Potassic-richterite is a rare member of the amphibole supergroup but occurs over a wide range of geological environments and P-T conditions. Common features are silica undersaturation and peralkaline bulk compositions of the rock system, although a few exceptions to this are found. The high-T and high-P stability, relevant for upper mantle conditions, has been studied in some detail (e.g. Konzett et al. 1997; Trønnes 2002). Overall, the thermal stability increases as a function of increasing P, and K-rich compositions tend to persist to higher P and T. There is also experimental evidence that an increase of the F/OH ratio stabilizes potassic-(fluoro-)richterite to higher T (Foley 1991). More generally, successful synthesis of near end-member potassic-richterite has been done from 700 °C and at standard conditions of P = 1–2 kbar (H2O), with good yields and few microstructural defects (e.g, Zimmermann et al. 1997; Hawthorne et al. 1997). However, a small excess of Ca (i.e, a tremolite component) is not uncommon in synthetic samples (e.g., Melzer et al. 2000). Data on the stability and phase relations at lower T and P are apparently missing. The assemblage with potassic-richterite from a blueschist facies terrain (Mottana and Griffin 1986) suggests that formation is possible at lower T, < 450 °C.

It is probable that different sources of key elements contributed to the eventual formation of potassic-richterite. The marble-ore precursors contain the necessary Ca, Mg and Si, with additional Mn, Fe and Pb, in the Långban-type deposits (Magnusson 1930; Holtstam and Mansfeld 2001). K, Na and to some extent Si, have likely been added from fluids via metasomatic alteration of the felsic volcanic beds. At Pajsberg, potassic-richterite most probably crystallized during the main skarn-forming process, synchronous with Svecokarelian ~1.85 Ga peak regional metamorphism, inferred at temperatures of ca 700 °C and pressures of 3–6 kb in this part of Bergslagen (Stephens et al. 2009). These conditions are similar to the estimates of Grew et al. (1994), P ≤ 4 kbar, T ≥ 500 °C, and of Christy and Gatedal (2005), P = 3 kbar, T > 600 °C, for skarns in the Långban deposit, 13 km N of Pajsberg. It is possible that the mineralization also was affected by contact metamorphism from a small body of metabasite in the immediate vicinity of the Pajsberg field, appearing along the contact between the metavolcanic country rock and the metacarbonate host (Björck 1986). As estimated from the association of potassic-richterite with tephroite and Mn3+-bearing jacobsite, oxygen fugacity during mineral formation was above the magnetite stability field but well below that of bixbyite (Brusnitsyn 2007). As noted, the type specimen is free of Ti, in contrast to most samples of potassic-richterite from mantle-derived rocks. Due to geometrical constrains, Ti incorporation at the T(2) site is believed to be favoured by dominance of K at the A site (Oberti et al. 2007b).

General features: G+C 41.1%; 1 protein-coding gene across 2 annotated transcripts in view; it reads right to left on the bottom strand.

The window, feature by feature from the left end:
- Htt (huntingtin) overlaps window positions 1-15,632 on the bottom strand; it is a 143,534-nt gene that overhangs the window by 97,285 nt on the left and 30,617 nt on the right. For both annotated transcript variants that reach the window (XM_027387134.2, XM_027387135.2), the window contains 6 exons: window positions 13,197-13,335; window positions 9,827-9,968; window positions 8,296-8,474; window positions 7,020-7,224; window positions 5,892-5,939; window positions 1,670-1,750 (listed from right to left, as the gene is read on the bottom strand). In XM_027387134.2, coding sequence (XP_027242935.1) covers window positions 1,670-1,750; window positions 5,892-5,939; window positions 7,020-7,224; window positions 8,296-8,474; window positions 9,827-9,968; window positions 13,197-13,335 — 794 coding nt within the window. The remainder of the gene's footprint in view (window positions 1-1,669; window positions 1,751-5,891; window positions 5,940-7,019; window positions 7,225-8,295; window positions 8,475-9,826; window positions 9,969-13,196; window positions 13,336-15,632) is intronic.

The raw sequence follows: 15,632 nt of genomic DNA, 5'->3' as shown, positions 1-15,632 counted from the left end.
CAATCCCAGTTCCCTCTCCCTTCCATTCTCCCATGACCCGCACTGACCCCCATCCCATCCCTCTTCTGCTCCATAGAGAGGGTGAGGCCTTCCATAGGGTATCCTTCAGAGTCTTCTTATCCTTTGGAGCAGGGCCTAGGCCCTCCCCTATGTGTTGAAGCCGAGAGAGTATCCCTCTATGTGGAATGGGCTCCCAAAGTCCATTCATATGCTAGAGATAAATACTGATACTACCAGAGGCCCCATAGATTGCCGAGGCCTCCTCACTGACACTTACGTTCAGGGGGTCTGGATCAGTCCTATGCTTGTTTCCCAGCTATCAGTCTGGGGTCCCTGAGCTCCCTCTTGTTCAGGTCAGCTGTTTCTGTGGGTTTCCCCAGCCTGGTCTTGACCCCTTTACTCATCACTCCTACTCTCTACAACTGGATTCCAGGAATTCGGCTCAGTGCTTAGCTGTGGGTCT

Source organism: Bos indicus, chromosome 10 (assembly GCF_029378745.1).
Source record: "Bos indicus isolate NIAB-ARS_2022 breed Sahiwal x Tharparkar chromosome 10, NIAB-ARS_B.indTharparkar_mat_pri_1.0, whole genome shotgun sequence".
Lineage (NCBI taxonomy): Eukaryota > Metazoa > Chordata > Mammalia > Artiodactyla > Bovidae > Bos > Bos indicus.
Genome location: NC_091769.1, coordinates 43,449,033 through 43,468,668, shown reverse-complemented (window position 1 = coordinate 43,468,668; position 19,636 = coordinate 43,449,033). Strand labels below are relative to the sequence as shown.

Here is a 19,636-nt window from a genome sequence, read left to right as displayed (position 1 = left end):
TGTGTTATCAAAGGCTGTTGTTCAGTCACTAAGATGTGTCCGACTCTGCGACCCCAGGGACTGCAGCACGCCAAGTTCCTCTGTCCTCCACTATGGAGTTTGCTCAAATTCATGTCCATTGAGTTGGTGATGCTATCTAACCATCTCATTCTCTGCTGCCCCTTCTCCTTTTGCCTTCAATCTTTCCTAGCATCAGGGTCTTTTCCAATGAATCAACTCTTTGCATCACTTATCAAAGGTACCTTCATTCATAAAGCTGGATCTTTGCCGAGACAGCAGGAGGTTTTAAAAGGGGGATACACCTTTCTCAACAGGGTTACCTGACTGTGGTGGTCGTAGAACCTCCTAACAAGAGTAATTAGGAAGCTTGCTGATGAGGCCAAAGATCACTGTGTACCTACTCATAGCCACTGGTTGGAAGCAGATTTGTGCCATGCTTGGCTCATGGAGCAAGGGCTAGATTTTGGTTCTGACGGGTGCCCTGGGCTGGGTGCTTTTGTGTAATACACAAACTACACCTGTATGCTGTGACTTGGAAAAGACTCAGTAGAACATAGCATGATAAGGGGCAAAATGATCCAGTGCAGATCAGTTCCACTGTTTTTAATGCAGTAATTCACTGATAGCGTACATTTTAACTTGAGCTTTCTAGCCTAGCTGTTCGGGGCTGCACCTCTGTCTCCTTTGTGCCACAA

Metamorphic amphiboles with [A]K > [A]Na are generally rare, and in a collection of more than 250 analyses of sodium-calcium amphiboles from metamorphic assemblages, only a handful were observed to contain >0.3 K atoms pfu (Schumacher 2007). The K/Na ratios of richterite essentially depends on the activity ratio of these elements in the mineral-forming fluid system (Zimmermann et al. 1997; Safonov and Butvina 2016). For K-rich amphibole compositions to form, it is probably critical that SiO2 and Al2O3 are low, so that K is not bound up in other silicate minerals such as K-feldspar or trioctahedral mica.

The paragenetic relations and premetamorphic precursors to potassic-richterite in the present occurrence cannot be determined with certainty. It is possible that the mineral formed from direct reactions between phlogopite, dolomite and quartz, also involving a Na-rich fluid; however, the very low Al content of the amphibole produced remains to be explained. Another scenario is that an alkali-rich hydrothermal fluid has reacted with pre-existing tephroite and dolomite during the skarn-forming process, giving potassic-richterite and jacobsite.

Notes

Acknowledgements

We thank the proton beamline facility (LIBAF) staff at Lund University for assisting with light-element analyses. The paper benefited from reviews by Frank C. Hawthorne and an anonymous expert, and comments from journal editor Nikita V. Chukanov.

Supplementary material

710_2018_623_MOESM1_ESM.docx (18 kb)
Table S1 (DOCX 18 kb)

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Authors and Affiliations

  1. 1.Department of GeosciencesSwedish Museum of Natural HistoryStockholmSweden
  2. 2.Dipartimento di Scienze della Terra ‘A. Desio’Università degli Studi di MilanoMilanItaly